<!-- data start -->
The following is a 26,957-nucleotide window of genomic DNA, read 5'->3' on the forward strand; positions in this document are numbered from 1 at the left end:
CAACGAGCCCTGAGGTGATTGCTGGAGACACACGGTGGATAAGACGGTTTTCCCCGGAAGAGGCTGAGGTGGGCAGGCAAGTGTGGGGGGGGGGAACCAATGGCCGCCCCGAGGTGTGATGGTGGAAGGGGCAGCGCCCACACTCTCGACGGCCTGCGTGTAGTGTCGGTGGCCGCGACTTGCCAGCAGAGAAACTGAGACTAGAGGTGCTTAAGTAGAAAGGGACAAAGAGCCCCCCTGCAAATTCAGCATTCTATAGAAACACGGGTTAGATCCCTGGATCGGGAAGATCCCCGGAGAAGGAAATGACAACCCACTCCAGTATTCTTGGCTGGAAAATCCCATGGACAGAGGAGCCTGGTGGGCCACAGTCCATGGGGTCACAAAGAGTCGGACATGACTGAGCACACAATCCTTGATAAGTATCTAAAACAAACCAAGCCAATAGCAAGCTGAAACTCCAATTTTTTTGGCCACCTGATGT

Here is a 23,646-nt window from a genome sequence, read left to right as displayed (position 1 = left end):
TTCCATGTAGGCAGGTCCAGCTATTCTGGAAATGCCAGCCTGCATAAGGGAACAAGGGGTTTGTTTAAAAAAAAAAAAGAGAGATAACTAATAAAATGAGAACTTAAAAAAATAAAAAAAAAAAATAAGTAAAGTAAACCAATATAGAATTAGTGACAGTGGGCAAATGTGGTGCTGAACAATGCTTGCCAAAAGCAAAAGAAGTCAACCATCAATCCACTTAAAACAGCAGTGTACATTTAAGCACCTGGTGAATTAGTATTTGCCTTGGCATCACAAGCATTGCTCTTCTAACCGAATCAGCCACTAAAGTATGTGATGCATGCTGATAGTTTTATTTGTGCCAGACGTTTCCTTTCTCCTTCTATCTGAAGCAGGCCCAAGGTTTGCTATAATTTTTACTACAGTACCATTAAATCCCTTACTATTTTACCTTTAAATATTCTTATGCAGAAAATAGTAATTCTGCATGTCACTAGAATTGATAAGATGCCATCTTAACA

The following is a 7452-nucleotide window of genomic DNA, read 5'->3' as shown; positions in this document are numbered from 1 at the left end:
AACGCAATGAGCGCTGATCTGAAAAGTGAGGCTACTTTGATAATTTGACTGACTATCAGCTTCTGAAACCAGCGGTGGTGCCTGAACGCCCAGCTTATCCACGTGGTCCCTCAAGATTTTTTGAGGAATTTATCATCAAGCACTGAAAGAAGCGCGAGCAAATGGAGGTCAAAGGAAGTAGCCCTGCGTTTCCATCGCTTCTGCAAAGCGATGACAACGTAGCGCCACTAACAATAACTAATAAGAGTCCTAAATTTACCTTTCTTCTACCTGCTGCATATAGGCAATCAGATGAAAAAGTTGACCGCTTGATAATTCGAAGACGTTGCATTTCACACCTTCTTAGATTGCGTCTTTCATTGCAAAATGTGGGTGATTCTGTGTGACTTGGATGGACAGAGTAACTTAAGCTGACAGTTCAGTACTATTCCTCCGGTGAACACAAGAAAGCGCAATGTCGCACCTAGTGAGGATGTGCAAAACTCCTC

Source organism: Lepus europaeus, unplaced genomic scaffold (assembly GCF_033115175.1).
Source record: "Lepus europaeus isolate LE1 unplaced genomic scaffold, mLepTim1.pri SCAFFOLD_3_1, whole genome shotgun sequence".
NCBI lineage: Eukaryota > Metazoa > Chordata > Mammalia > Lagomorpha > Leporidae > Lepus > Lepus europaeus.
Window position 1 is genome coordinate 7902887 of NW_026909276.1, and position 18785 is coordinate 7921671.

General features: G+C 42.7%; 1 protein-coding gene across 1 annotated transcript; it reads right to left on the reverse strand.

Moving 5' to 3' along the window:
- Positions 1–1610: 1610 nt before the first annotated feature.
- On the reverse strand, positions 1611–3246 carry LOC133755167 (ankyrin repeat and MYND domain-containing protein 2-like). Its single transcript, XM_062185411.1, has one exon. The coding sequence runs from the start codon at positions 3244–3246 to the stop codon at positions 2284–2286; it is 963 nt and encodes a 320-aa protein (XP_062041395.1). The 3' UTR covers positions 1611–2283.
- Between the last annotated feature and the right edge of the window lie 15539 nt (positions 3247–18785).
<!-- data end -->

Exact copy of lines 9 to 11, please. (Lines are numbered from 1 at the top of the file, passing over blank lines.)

NCBI lineage: Eukaryota > Metazoa > Chordata > Mammalia > Lagomorpha > Leporidae > Lepus > Lepus europaeus.
Window position 1 is genome coordinate 7902887 of NW_026909276.1, and position 18785 is coordinate 7921671.

General features: G+C 42.7%; 1 protein-coding gene across 1 annotated transcript; it reads right to left on the reverse strand.